possibility to think more deeply about its production, or as Wilkinson and
Mallinson write, ‘lifting the garment off the actor and outside of the film
production, [...] [can make] the work of the film craftsperson [...] become visi-
ble in its own right’ (2014). Within the context of the museum, the under-
shirt becomes an object of academic study. When the curators retrieved the
undershirt from temporary storage, I was able to examine it in more detail. I
determined that it is most likely from the dramatic scene in which (Die Hard
1988: 01:39:04) McClane takes shelter in a bathroom, bare feet bloody from
an earlier scene when he walks on broken glass. The undershirt is from a
batch that was sponge-dyed with different greenish dyes. These base colours
were enhanced during shooting by using paint, coloured dust and film blood,
a sugar-based non-permanent substance used on skin and clothing, often
applied during filming so that it appears fresh. By comparing the artefact to
images of the film scene, the same textures can be observed, and there are
signs of usage such as ripped seams and broken threads. However, the artefact
appears to have been cleaned and looks quite different from that shown in the
film, muddying narratives of authenticity.
The Smithsonian curators Dwight Blocker Bowers and Ryan Lintelman
believe that a powerful connection exists between contemporary visitors and
Urs A. Georg Dierker
202 Studies in Costume & Performance
the Die Hard undershirt as a signifier of the film and Willis. This connection
exists because the film Die Hard and its successors in the franchise kept the
character portrait by Willis alive. In my interview with Bowers and Lintelman,
they remark:
Lintelman:‘We try to collect […] the [artefacts] that really speak to the
Bowers: ‘To be as iconic as possible’.‘When you see that undershirt,
chances are that you know that it was Bruce Willis’ outfit. That is the
reason why I wanted it. I wanted it because it would say so much to the
audience looking at it, without a lot of explanation. And I do believe that
artefacts do not need a lot of explanation’.
(Bowers and Lintelman 2017)
In the museum, the costume is present in the viewer’s gaze for as long as
the viewer chooses, but it requires seeing the costume on its own as a static
object. Its authenticity is tied to a specific moment in the film, but it has been
altered by time and its removal from the performing body and the context of
the film, again creating a fluid understanding of authenticity that depends on
the viewer (Joyce 2013: 54).
The Smithsonian undershirt contains indications of bodies – the hands
of makers and textile artists, the acting body, the costumers who cleaned the
garment and stored it away – and the museum display allows the viewer to
connect with them, through memory, guided content and fantasy. The contem-
porary museum visitor has the power to authenticate the artefact; the textures
on the undershirt likely refer to memories of a performance that they may
have observed, or at least know of. As Barbieri states, costumes are‘mnemonic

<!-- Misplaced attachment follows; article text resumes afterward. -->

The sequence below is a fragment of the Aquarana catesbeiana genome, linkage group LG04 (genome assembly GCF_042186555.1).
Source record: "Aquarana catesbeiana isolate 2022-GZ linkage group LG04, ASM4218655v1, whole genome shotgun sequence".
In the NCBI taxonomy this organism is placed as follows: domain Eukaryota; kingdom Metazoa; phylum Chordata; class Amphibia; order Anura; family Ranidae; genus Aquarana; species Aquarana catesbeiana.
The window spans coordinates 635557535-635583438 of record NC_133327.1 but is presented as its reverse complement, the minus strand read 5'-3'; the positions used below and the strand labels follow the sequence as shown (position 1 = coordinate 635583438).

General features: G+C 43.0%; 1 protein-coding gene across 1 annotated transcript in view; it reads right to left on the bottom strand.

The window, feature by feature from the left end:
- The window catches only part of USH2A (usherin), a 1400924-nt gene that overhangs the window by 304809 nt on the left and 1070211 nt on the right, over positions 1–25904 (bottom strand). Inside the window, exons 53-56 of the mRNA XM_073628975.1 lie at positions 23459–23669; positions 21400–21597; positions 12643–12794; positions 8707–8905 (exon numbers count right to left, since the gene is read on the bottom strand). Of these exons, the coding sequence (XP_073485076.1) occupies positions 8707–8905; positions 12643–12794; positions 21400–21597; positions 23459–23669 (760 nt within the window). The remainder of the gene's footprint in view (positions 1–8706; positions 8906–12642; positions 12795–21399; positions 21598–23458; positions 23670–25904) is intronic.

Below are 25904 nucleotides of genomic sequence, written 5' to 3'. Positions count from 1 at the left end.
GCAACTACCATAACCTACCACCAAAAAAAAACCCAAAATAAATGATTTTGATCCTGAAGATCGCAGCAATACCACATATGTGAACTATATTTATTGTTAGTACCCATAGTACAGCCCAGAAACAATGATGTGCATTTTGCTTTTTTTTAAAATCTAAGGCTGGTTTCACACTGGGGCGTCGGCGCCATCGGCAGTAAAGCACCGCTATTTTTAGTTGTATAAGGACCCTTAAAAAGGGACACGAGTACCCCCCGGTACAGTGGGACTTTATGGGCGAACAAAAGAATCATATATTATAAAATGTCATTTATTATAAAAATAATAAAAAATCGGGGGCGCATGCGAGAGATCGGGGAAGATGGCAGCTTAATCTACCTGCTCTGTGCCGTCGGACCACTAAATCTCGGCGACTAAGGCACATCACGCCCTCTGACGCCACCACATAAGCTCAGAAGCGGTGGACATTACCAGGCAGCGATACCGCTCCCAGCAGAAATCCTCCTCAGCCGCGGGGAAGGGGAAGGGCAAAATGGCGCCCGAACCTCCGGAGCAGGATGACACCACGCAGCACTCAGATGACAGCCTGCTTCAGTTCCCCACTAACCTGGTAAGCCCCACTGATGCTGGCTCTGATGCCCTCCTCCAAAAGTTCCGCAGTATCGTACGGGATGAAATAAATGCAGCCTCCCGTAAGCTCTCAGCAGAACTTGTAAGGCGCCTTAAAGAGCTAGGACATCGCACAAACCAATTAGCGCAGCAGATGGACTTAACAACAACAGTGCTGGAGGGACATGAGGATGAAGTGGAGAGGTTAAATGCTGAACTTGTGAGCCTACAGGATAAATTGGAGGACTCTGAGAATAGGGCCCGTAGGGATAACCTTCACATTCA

devices […] deeply connected to the physical and cultural memory of the
performance’ (2017: 17).
This article explored the changing role and meanings of the Die Hard under-
shirt as costume in context, in production, as film image and as artefact.
Unravelling the Die Hard undershirt from the points of view of the maker,
designer, actor, curator and spectator, queries the different ‘authenticities’
of the garment, from its material believability as evidence of the character’s
progression through the film, to its cultural signification legitimized by the
perspectives of the makers and audiences, to its role as artefact authenticated
by the museum and/or viewer. The museum, and with it the curator, is in the
interesting position of having an artefact that‘speaks to the audience’. The
aura of this one public undershirt and it 33 hidden doubles holds more clues
to its past than the obvious connection to a major star; it brings the viewer
into physical proximity with the art of Hollywood filmmaking.
Through the artifice of film, the combination of physical costumes, textures
and bodies before the camera creates an array of meanings bound to the film,
artefact and performances. The amalgam is distinguished by the ‘stamp of
time’: the way in which it reflects the period in which it was created (Maeder
1987). The film, the materiality of the artefact and the bodies of Willis and his
stuntman Johnston reflect cultural and social habits and the practice of film-
making in 1980s Los Angeles. These ‘time-stamped’ perspectives are embed-
ded and identifiable in the McClane undershirt.
Every stain a story 203
As an artefact, the costume is a direct, physical connection between the
viewer and the film’s production. It is historical evidence of the specific times
and places of the creation and use of the costume, of its provenance with
multiple institutions and owners, and of its status as a cultural icon, legiti-
mized by museum visitors and their memories of the film, actor and costume.
Faded over time and stained by the actors’ bodies, the undershirt no longer
resembles the artifice of the film image but has acquired a patina that links
the visitor directly to the body of the actor and to the makers of the costume.
These versions of authenticity can be highlighted or suppressed by the film
studio and how it treats the costume after filming, by the museum and how it
chooses to present the costume, and by the museum visitor’s own interpreta-
tion when faced with the costume in person.
The film and the museum complement each other’s presentation of one
undershirt by erasing the other 33 and with them the labour of the costume
department and the stuntman. This creates a believable, continuous visual
narrative, moving from white to dirty in the film, and from Willis’ body directly